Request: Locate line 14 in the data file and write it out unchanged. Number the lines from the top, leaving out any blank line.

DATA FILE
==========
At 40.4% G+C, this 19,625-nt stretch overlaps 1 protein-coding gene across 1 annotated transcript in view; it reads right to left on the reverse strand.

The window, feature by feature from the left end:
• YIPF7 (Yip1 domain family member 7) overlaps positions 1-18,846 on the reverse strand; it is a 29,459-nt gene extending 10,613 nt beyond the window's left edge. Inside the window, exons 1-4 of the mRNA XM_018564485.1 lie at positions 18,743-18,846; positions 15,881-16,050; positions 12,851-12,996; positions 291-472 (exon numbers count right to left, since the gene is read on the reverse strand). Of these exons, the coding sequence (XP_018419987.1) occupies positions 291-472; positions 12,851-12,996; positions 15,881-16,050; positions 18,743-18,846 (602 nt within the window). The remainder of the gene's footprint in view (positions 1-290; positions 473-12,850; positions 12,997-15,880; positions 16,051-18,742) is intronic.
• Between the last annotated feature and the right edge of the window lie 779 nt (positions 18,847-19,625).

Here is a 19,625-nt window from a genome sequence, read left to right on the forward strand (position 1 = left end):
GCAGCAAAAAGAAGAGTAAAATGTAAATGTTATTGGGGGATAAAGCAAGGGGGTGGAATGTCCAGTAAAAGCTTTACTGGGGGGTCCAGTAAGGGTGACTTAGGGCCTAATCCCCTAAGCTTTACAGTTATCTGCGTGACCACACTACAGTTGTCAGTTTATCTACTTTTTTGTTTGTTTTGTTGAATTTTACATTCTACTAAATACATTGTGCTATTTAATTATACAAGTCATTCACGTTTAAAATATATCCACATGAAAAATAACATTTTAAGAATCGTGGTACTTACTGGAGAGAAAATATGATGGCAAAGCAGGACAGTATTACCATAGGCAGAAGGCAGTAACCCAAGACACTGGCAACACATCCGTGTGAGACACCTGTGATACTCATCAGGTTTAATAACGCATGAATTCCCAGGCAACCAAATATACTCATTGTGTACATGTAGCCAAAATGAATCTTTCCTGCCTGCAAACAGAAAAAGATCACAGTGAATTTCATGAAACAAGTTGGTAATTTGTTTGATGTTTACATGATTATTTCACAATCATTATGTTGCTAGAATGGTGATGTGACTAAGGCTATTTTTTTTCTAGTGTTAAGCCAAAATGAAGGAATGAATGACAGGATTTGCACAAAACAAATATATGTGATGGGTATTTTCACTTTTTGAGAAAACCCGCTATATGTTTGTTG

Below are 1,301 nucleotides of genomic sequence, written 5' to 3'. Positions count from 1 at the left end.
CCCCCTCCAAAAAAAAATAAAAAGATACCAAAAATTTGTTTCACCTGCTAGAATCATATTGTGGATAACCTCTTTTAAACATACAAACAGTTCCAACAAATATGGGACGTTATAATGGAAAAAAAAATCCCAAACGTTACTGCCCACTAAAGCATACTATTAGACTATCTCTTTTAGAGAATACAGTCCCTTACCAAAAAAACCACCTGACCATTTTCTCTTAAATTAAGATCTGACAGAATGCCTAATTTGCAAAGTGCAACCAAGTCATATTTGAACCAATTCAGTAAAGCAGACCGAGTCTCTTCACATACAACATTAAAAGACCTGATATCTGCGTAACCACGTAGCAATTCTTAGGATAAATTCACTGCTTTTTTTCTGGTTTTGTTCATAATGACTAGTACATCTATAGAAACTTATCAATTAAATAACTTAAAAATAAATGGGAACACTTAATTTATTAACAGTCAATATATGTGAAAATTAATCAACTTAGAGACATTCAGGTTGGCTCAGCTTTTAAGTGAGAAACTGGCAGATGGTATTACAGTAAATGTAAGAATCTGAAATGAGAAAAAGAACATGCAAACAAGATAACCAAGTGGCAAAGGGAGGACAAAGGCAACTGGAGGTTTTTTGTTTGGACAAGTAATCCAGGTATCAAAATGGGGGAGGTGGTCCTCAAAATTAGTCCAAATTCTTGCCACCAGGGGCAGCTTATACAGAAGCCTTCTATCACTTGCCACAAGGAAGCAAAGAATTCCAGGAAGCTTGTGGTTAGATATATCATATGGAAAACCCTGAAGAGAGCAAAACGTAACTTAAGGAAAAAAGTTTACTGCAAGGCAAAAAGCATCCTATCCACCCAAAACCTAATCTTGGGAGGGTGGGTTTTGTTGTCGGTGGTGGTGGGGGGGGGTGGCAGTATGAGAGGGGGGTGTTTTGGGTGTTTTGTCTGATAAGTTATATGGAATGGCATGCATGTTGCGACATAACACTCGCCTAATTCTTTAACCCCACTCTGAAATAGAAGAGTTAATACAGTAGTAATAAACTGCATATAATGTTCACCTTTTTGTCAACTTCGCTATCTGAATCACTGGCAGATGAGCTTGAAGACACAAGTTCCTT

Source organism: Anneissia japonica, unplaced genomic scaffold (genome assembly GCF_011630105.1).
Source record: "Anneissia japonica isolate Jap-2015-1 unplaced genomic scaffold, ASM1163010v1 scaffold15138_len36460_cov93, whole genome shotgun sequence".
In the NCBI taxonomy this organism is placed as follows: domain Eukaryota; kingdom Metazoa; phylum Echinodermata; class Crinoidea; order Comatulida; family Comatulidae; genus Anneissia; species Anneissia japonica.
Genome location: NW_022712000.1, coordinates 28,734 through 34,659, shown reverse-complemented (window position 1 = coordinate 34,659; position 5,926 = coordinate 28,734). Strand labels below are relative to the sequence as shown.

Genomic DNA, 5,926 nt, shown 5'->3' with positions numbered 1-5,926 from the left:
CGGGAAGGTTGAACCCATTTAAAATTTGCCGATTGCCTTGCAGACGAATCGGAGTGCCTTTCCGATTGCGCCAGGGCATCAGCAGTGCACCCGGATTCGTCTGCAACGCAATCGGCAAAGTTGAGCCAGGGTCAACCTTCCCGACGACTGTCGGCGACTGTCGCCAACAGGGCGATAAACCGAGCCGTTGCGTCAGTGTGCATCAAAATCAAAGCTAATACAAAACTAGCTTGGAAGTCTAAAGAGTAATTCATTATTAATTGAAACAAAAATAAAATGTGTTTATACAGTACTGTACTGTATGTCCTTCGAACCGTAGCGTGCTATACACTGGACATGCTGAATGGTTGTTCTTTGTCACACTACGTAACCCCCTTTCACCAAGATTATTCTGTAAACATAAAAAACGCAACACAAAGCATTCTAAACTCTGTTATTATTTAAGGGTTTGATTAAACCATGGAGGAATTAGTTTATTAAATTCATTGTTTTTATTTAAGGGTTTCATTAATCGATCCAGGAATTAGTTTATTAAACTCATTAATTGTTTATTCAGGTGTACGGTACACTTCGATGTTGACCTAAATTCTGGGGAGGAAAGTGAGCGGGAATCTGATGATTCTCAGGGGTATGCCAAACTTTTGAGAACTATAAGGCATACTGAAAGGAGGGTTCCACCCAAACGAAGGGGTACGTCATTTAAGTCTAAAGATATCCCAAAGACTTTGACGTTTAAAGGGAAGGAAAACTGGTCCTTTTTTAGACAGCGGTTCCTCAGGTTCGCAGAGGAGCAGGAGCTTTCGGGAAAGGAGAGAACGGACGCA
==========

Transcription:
CGGGAAGGTTGAACCCATTTAAAATTTGCCGATTGCCTTGCAGACGAATCGGAGTGCCTTTCCGATTGCGCCAGGGCATCAGCAGTGCACCCGGATTCGTCTGCAACGCAATCGGCAAAGTTGAGCCAGGGTCAACCTTCCCGACGACTGTCGGCGACTGTCGCCAACAGGGCGATAAACCGAGCCGTTGCGTCAGTGTGCATCAAAATCAAAGCTAATACAAAACTAGCTTGGAAGTCTAAAGAGTAATTCATTATTAATTGAAACAAAAATAAAATGTGTTTATACAGTACTGTACTGTATGTCCTTCGAACCGTAGCGTGCTATACACTGGACATGCTGAATGGTTGTTCTTTGTCACACTACGTAACCCCCTTTCACCAAGATTATTCTGTAAACATAAAAAACGCAACACAAAGCATTCTAAACTCTGTTATTATTTAAGGGTTTGATTAAACCATGGAGGAATTAGTTTATTAAATTCATTGTTTTTATTTAAGGGTTTCATTAATCGATCCAGGAATTAGTTTATTAAACTCATTAATTGTTTATTCAGGTGTACGGTACACTTCGATGTTGACCTAAATTCTGGGGAGGAAAGTGAGCGGGAATCTGATGATTCTCAGGGGTATGCCAAACTTTTGAGAACTATAAGGCATACTGAAAGGAGGGTTCCACCCAAACGAAGGGGTACGTCATTTAAGTCTAAAGATATCCCAAAGACTTTGACGTTTAAAGGGAAGGAAAACTGGTCCTTTTTTAGACAGCGGTTCCTCAGGTTCGCAGAGGAGCAGGAGCTTTCGGGAAAGGAGAGAACGGACGCA